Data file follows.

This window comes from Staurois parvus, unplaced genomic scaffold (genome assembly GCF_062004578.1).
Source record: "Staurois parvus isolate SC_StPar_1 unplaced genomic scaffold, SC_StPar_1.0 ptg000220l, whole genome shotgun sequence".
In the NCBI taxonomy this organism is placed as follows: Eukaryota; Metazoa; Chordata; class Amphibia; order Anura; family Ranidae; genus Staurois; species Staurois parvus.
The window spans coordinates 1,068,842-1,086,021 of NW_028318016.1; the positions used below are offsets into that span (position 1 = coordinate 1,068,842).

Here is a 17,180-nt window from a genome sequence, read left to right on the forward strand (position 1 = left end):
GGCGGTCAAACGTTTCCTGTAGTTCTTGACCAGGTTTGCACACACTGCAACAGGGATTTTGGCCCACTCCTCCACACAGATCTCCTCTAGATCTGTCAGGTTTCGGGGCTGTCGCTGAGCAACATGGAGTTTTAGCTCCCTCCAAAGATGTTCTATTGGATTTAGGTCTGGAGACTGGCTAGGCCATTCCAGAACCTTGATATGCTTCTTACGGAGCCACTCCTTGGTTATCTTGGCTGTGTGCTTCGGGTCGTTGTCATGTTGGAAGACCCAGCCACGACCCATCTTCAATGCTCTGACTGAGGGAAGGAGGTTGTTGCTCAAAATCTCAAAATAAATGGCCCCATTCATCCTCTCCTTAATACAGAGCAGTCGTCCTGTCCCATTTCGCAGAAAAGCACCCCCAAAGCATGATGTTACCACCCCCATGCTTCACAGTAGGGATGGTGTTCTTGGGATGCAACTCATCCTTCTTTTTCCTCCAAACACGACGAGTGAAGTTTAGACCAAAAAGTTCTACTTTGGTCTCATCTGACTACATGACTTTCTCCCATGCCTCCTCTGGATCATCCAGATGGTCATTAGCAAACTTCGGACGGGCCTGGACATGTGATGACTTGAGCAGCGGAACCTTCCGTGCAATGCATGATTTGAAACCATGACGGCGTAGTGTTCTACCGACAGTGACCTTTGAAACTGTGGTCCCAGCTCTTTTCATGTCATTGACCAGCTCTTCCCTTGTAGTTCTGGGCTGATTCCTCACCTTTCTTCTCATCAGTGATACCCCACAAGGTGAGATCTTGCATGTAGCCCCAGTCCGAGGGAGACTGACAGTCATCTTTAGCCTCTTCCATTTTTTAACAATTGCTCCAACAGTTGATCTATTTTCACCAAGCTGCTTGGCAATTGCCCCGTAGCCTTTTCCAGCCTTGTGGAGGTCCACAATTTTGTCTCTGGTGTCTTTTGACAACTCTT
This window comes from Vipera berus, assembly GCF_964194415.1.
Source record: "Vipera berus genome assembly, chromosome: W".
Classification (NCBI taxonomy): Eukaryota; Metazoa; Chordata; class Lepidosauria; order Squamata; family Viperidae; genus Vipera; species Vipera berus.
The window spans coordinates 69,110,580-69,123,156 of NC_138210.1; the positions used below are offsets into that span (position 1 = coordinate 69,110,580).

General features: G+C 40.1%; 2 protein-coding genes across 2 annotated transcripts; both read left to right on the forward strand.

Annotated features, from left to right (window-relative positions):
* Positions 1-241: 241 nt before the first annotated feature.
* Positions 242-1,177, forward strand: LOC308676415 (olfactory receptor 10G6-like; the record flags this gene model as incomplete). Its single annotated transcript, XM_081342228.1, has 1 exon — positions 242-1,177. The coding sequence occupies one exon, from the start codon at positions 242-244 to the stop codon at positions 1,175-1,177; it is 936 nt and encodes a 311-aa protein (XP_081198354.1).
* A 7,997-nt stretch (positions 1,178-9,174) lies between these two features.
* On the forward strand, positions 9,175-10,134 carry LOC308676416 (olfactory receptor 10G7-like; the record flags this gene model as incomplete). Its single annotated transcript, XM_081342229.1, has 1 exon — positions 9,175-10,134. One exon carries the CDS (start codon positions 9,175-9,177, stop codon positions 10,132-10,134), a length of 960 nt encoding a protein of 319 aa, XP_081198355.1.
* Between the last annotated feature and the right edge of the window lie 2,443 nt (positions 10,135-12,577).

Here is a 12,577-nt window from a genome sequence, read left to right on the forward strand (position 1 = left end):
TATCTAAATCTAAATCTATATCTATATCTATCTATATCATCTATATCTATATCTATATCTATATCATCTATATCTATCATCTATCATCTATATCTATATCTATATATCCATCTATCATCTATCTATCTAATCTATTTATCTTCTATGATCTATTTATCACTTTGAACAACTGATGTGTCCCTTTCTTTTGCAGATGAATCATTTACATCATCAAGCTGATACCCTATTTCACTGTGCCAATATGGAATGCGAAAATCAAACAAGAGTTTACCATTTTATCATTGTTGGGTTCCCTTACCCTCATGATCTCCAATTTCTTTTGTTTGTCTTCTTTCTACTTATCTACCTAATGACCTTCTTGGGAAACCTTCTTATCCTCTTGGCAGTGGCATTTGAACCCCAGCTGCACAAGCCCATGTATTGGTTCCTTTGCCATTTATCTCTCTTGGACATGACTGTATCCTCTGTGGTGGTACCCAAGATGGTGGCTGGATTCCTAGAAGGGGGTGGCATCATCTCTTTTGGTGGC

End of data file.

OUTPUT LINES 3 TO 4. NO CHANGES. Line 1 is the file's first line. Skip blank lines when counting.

In the NCBI taxonomy this organism is placed as follows: Eukaryota; Metazoa; Chordata; class Amphibia; order Anura; family Ranidae; genus Staurois; species Staurois parvus.
The window spans coordinates 1,068,842-1,086,021 of NW_028318016.1; the positions used below are offsets into that span (position 1 = coordinate 1,068,842).